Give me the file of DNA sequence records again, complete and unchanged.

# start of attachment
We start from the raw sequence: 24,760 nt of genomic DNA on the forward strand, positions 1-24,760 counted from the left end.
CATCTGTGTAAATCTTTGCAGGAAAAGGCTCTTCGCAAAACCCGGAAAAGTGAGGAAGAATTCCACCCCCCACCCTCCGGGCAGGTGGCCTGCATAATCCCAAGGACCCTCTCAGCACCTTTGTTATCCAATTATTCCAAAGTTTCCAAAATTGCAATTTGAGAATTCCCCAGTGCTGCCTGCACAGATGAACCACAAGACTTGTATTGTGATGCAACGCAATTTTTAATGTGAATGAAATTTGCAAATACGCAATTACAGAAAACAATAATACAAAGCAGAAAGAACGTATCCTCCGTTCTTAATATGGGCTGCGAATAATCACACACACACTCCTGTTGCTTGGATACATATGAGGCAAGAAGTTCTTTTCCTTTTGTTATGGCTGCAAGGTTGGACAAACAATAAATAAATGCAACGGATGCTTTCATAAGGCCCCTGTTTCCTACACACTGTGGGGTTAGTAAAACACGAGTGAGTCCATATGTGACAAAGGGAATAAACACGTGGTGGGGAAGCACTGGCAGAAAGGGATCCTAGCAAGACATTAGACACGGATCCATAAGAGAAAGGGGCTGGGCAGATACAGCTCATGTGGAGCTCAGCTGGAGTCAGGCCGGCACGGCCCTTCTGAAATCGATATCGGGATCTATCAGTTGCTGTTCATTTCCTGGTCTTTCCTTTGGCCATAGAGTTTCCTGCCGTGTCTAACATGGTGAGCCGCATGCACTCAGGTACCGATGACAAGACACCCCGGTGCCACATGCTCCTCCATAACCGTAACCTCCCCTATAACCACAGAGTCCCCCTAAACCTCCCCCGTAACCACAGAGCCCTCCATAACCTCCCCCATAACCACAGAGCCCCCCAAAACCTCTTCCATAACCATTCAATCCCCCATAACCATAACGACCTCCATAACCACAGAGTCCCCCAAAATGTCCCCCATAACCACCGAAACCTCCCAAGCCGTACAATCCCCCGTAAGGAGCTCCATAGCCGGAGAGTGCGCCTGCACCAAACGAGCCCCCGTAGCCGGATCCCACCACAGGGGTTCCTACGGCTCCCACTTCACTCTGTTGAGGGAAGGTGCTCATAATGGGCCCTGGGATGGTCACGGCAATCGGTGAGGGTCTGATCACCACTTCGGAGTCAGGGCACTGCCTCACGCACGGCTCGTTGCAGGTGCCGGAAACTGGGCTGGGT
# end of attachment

We start from the raw sequence: 24,760 nt of genomic DNA on the forward strand, positions 1-24,760 counted from the left end.
CATCTGTGTAAATCTTTGCAGGAAAAGGCTCTTCGCAAAACCCGGAAAAGTGAGGAAGAATTCCACCCCCCACCCTCCGGGCAGGTGGCCTGCATAATCCCAAGGACCCTCTCAGCACCTTTGTTATCCAATTATTCCAAAGTTTCCAAAATTGCAATTTGAGAATTCCCCAGTGCTGCCTGCACAGATGAACCACAAGACTTGTATTGTGATGCAACGCAATTTTTAATGTGAATGAAATTTGCAAATACGCAATTACAGAAAACAATAATACAAAGCAGAAAGAACGTATCCTCCGTTCTTAATATGGGCTGCGAATAATCACACACACACTCCTGTTGCTTGGATACATATGAGGCAAGAAGTTCTTTTCCTTTTGTTATGGCTGCAAGGTTGGACAAACAATAAATAAATGCAACGGATGCTTTCATAAGGCCCCTGTTTCCTACACACTGTGGGGTTAGTAAAACACGAGTGAGTCCATATGTGACAAAGGGAATAAACACGTGGTGGGGAAGCACTGGCAGAAAGGGATCCTAGCAAGACATTAGACACGGATCCATAAGAGAAAGGGGCTGGGCAGATACAGCTCATGTGGAGCTCAGCTGGAGTCAGGCCGGCACGGCCCTTCTGAAATCGATATCGGGATCTATCAGTTGCTGTTCATTTCCTGGTCTTTCCTTTGGCCATAGAGTTTCCTGCCGTGTCTAACATGGTGAGCCGCATGCACTCAGGTACCGATGACAAGACACCCCGGTGCCACATGCTCCTCCATAACCGTAACCTCCCCTATAACCACAGAGTCCCCCTAAACCTCCCCCGTAACCACAGAGCCCTCCATAACCTCCCCCATAACCACAGAGCCCCCCAAAACCTCTTCCATAACCATTCAATCCCCCATAACCATAACGACCTCCATAACCACAGAGTCCCCCAAAATGTCCCCCATAACCACCGAAACCTCCCAAGCCGTACAATCCCCCGTAAGGAGCTCCATAGCCGGAGAGTGCGCCTGCACCAAACGAGCCCCCGTAGCCGGATCCCACCACAGGGGTTCCTACGGCTCCCACTTCACTCTGTTGAGGGAAGGTGCTCATAATGGGCCCTGGGATGGTCACGGCAATCGGTGAGGGTCTGATCACCACTTCGGAGTCAGGGCACTGCCTCACGCACGGCTCGTTGCAGGTGCCGGAAACTGGGCTGGGT